Two weeks after a geothermal energy group asked the province to hold off on a final decision on Site C and further investigate power derived from thermal energy, the government seems to have narrowed down its options — and it seems geothermal isn’t one of them.
“I can tell you that we’re down now to essentially two options, one of which is Site C and one of which is the independent power project option,” Energy Minister Bill Bennett said recently.
Geothermal was one of a number of options identified in a report by the Clean Energy Association of B.C., the group representing B.C.’s independent power producers.
The report they commissioned suggested smaller IPP units could offer the same power capacity for less than the cost of Site C. However the same report called into question geothermal’s current viability as one of those options, noting the “current immaturity of technical field knowledge and the lack of a clear development framework.”
While the dam, which would be built near Fort St. John, has received environmental approval, the province must decide whether or not they actually want to spend money on the project.
Bennett had said a decision would be made by Christmas, however the Vancouver Sun reported this week that Clark said the decision “could spill over into next year.”
BC Hydro estimates Site C would cost about $8 billion.
Geothermal technology does not currently make up any of the independent power production on B.C.’s grid.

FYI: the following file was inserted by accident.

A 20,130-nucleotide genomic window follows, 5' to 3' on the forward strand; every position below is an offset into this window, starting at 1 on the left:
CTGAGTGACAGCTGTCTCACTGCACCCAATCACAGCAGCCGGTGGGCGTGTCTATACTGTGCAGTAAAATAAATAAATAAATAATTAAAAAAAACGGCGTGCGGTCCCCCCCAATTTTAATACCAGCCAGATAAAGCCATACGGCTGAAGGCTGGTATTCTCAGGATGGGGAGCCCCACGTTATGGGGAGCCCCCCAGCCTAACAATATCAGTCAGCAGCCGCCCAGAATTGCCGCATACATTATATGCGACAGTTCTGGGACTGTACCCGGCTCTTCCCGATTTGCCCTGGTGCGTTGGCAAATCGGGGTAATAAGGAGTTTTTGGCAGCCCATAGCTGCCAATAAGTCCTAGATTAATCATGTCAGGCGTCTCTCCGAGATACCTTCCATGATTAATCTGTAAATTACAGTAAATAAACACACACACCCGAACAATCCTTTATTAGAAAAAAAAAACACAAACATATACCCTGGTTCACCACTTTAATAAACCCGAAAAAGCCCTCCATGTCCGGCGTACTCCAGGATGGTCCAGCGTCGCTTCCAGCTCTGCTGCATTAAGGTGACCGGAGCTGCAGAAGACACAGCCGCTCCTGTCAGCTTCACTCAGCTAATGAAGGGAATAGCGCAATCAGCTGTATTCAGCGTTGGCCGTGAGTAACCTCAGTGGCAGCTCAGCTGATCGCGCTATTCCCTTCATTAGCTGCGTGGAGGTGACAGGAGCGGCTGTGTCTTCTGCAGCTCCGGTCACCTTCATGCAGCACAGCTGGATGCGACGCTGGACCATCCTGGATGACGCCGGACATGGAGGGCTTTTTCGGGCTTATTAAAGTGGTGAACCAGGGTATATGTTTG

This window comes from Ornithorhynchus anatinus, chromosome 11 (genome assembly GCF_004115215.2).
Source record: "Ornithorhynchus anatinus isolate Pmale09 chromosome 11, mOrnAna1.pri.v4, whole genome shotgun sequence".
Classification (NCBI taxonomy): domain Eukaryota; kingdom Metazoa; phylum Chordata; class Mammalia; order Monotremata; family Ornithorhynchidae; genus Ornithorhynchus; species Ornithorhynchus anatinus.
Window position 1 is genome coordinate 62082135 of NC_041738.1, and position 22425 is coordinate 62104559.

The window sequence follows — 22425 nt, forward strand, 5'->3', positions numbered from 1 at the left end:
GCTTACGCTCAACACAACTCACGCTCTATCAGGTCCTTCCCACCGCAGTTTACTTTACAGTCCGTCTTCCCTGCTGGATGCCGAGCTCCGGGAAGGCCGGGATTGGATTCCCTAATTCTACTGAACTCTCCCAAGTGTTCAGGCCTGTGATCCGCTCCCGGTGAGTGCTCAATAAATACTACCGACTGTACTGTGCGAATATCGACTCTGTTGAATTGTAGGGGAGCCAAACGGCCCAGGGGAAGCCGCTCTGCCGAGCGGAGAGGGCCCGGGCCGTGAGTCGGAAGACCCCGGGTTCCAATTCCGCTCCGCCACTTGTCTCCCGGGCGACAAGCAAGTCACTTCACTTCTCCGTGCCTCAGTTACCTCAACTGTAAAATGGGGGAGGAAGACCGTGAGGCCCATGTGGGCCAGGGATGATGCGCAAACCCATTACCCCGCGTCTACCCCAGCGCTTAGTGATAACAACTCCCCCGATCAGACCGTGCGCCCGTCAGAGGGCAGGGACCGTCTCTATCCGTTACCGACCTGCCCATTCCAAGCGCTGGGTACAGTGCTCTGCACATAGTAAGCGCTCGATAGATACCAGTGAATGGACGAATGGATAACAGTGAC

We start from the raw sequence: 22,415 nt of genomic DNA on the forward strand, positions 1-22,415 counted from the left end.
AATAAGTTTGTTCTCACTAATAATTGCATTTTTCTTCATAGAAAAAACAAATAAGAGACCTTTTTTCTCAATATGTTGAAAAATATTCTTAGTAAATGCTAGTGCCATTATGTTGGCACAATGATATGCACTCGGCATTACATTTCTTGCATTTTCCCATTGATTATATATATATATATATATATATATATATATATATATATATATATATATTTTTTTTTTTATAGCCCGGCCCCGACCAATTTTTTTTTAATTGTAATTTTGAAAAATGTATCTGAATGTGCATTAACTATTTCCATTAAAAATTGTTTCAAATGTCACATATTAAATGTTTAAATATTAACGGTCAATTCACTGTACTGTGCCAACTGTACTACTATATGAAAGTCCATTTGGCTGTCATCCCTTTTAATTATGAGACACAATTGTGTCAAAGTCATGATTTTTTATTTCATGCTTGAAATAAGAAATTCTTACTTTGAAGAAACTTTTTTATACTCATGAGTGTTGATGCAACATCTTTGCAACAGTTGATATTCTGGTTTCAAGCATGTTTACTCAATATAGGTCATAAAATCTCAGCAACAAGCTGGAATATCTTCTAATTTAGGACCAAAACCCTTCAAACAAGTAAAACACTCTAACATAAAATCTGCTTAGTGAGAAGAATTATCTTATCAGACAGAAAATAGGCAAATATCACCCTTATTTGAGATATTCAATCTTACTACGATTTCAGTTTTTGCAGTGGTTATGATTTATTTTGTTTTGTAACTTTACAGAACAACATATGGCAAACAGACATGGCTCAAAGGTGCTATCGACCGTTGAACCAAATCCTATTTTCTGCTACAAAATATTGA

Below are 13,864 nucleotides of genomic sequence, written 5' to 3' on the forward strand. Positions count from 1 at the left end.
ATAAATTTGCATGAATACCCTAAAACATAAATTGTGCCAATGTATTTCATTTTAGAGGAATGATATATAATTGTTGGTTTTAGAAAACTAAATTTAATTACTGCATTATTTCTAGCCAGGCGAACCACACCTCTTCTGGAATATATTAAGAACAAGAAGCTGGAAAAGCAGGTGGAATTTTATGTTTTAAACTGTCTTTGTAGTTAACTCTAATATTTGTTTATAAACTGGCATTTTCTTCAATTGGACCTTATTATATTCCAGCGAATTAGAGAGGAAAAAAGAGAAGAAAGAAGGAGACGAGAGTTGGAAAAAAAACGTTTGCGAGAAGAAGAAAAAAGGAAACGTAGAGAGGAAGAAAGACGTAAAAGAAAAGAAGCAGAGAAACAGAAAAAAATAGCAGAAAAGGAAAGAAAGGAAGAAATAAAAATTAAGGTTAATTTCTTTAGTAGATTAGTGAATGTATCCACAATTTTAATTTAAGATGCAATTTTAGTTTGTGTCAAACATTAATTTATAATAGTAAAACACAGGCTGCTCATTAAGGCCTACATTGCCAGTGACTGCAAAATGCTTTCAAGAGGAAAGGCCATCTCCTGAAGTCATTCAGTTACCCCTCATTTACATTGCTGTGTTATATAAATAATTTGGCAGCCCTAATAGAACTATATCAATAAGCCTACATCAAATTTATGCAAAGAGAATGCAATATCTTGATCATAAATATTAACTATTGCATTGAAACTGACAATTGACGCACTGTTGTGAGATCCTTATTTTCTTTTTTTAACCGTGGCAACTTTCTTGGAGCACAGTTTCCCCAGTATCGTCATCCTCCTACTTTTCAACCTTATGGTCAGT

The Canadian Geothermal Energy Association (CanGEA) wants to change that.
In a recent report detailing the geothermal alternative to Site C, they estimate their option would cost $3 billion less than a dam.
They said a variety of projects around the province, if attempted, would cost $73
per megawatt hour.
CanGEA asked that the province independently verify their findings, and that they refer geothermal to the BC Utilities Commission by November 2015.
“As the Joint Review Panel noted, new sources of energy are not required immediately, and likely not until 2028, and so there is time to complete proper due diligence, build geothermal plants and catch up to the rest of the world after 30 years of downplaying geothermal,” said CanGEA chair Alison Thompson in a release.
Similar arguments were made for geothermal by the organization during the Site C hearings during January 2014, but at that time, Randy Reimann, BC Hydro’s director of resource planning, noted that geothermal would cost $130 per megawatt hour without the cost of transmission.
CanGEA disputed the estimate.
Asked about the current report, Reimann told the Alaska Highway News that BC Hydro hasn’t “managed to get to the bottom of it and how they came up with their cost estimates.”
In the joint review panel report about Site C, the panel found that “there are alternative sources of power available at similar or somewhat higher costs, notably geothermal power ... a number of supply alternatives are competitive with Site C on a standard financial analysis, although in the long term, Site C would produce less expensive power than any alternative.”
The panel report also found, however, that “a failure to pursue research over the last 30 years into B.C.’s geothermal resources has left BC Hydro without information about a resource that BC Hydro thinks may offer up to 700 megawatts of firm, economic power with low environmental costs.”